How Casino Bonuses Affect Game Odds: Factoring Casino Bonuses Into Your Budget and a Game’s RTP

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Online casino bonuses can seem quite generous at times, but it’s rare to find ones that don’t come with strings attached. From the casino’s point of view, the bonus is an enticement for you to play more. If you don’t, it isn’t worth it for them.

Often, that means the bonus requires a certain amount of play to clear or to unlock. Other times, it might appear to be a free gift, but comes after you’ve already lost a bit of money to the casino. In those cases, they’re giving you a little back to get you to stick around.

That means it might be better to think of these bonuses in terms of offsetting your losses, or reducing the house edge, rather than as “free money.”

If a shoe store offers you $10 off on a purchase of $100 or more, you understand that you’re not really getting $10—you’re just spending less for the same thing. It feels different with a casino because there’s always the chance of walking away with more than you started with. However, if you think in terms of expected winnings and losses, it works out to be pretty much the same thing.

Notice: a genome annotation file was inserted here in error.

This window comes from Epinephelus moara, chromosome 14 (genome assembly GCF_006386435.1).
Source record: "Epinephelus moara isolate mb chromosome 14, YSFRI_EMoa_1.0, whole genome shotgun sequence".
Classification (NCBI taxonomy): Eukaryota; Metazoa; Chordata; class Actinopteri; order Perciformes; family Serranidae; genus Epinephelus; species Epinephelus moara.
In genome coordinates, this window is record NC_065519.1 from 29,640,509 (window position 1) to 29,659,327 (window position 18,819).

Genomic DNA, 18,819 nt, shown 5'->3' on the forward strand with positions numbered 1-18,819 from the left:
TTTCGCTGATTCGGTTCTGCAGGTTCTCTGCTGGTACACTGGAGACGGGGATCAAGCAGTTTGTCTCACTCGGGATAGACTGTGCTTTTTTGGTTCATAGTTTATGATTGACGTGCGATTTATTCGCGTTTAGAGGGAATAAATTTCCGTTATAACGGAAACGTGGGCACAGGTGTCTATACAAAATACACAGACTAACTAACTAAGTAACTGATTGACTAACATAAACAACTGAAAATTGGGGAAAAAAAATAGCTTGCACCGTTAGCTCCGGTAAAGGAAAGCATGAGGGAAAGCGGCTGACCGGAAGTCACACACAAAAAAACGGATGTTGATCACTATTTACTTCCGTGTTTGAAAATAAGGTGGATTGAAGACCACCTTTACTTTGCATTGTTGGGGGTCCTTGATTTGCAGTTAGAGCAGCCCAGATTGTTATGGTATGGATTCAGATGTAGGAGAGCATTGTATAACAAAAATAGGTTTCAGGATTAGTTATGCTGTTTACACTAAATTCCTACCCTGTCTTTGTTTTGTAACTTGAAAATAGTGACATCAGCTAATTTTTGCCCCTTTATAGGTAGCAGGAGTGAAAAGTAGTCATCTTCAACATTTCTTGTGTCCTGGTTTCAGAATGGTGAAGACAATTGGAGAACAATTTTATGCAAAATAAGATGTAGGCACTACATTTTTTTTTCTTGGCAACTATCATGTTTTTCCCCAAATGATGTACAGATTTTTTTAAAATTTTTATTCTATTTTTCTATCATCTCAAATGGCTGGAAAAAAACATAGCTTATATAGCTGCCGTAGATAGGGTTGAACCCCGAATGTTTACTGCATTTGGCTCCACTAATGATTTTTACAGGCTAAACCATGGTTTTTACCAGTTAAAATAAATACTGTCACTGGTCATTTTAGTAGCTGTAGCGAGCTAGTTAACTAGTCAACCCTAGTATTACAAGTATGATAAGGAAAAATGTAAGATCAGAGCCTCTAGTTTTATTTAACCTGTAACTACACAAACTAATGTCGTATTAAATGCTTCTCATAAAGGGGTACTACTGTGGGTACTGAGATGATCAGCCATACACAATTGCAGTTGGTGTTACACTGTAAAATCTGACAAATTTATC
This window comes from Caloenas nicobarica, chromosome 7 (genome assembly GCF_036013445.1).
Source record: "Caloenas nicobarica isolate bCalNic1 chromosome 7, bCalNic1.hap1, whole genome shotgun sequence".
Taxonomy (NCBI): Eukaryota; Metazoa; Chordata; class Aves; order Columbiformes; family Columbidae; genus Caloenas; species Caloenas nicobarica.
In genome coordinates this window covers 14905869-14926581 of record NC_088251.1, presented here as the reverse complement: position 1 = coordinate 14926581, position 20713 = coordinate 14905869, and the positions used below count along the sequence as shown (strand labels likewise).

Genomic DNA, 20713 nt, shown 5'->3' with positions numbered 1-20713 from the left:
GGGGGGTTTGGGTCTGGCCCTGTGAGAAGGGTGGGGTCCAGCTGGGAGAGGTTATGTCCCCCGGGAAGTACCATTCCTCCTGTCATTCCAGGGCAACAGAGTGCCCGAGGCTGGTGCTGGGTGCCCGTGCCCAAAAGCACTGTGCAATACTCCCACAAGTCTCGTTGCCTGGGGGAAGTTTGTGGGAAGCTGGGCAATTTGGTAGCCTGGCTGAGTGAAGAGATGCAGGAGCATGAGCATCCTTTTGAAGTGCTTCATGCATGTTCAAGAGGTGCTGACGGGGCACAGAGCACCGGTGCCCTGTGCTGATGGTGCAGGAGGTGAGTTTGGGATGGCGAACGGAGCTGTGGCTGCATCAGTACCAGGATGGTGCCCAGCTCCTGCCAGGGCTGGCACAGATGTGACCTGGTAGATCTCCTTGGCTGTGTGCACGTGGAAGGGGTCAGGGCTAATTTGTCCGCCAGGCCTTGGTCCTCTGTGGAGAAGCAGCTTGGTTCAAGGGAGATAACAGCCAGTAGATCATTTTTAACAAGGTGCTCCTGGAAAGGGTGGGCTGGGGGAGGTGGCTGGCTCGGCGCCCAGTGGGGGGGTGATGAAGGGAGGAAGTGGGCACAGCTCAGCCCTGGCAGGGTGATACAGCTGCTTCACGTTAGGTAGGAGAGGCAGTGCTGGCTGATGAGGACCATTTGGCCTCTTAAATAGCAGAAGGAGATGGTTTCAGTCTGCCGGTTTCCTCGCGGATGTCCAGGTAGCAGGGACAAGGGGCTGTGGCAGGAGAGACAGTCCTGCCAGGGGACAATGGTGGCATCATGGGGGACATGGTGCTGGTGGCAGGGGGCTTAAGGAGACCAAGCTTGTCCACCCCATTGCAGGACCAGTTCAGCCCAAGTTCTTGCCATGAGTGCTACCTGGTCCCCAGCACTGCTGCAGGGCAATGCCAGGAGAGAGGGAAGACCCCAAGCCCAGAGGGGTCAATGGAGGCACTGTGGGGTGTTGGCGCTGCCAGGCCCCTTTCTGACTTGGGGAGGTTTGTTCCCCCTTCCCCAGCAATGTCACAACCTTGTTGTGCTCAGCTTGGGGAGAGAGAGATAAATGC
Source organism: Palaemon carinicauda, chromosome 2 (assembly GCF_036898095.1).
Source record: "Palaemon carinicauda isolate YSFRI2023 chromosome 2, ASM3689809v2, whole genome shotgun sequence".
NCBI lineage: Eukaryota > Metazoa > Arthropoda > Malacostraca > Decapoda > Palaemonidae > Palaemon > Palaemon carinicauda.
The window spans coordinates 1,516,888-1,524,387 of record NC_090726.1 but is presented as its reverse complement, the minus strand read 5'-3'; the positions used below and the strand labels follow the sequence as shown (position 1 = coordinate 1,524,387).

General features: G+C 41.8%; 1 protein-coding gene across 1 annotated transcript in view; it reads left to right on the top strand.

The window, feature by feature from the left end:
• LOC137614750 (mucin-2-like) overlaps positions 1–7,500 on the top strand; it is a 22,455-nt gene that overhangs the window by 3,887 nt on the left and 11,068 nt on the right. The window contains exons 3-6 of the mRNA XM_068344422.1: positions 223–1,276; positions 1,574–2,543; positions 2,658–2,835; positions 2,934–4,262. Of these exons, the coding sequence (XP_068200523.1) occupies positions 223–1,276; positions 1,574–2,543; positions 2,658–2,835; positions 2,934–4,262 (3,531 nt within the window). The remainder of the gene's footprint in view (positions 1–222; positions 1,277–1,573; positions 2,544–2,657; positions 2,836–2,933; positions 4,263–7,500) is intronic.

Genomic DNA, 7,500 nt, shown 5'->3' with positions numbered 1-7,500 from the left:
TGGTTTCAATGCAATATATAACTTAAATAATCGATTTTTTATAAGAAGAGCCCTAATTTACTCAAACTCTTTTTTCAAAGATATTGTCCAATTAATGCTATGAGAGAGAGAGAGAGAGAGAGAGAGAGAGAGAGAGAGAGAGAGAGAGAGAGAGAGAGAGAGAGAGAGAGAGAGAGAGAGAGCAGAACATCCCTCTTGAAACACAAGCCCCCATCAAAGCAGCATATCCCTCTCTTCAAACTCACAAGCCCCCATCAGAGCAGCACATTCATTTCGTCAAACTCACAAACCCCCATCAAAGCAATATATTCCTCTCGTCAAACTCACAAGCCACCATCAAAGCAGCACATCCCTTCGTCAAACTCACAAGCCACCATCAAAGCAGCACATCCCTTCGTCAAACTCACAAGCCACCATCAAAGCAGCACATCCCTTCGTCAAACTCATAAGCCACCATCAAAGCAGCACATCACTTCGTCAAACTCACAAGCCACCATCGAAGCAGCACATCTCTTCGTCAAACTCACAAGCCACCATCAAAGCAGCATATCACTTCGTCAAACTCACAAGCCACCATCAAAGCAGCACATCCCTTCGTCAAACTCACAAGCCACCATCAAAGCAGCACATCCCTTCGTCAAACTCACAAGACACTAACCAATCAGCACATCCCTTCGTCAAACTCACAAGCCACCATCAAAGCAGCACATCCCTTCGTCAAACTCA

In our other Casino School probability lessons, we’ve shown you how to work out your expected losses and budget for them. Here, we’re looking at factoring bonuses into that. There are two different ways of looking at this:

  • Offsetting Bonuses Against Expected Losses
  • Adjusting the RTP for Bonuses

Then, we’ll see how possible it is to turn a profit at a casino using bonuses.

Online casino bonuses can seem quite generous at times, but it’s rare to find ones that don’t come with strings attached. From the casino’s point of view, the bonus is an enticement for you to play more. If you don’t, it isn’t worth it for them.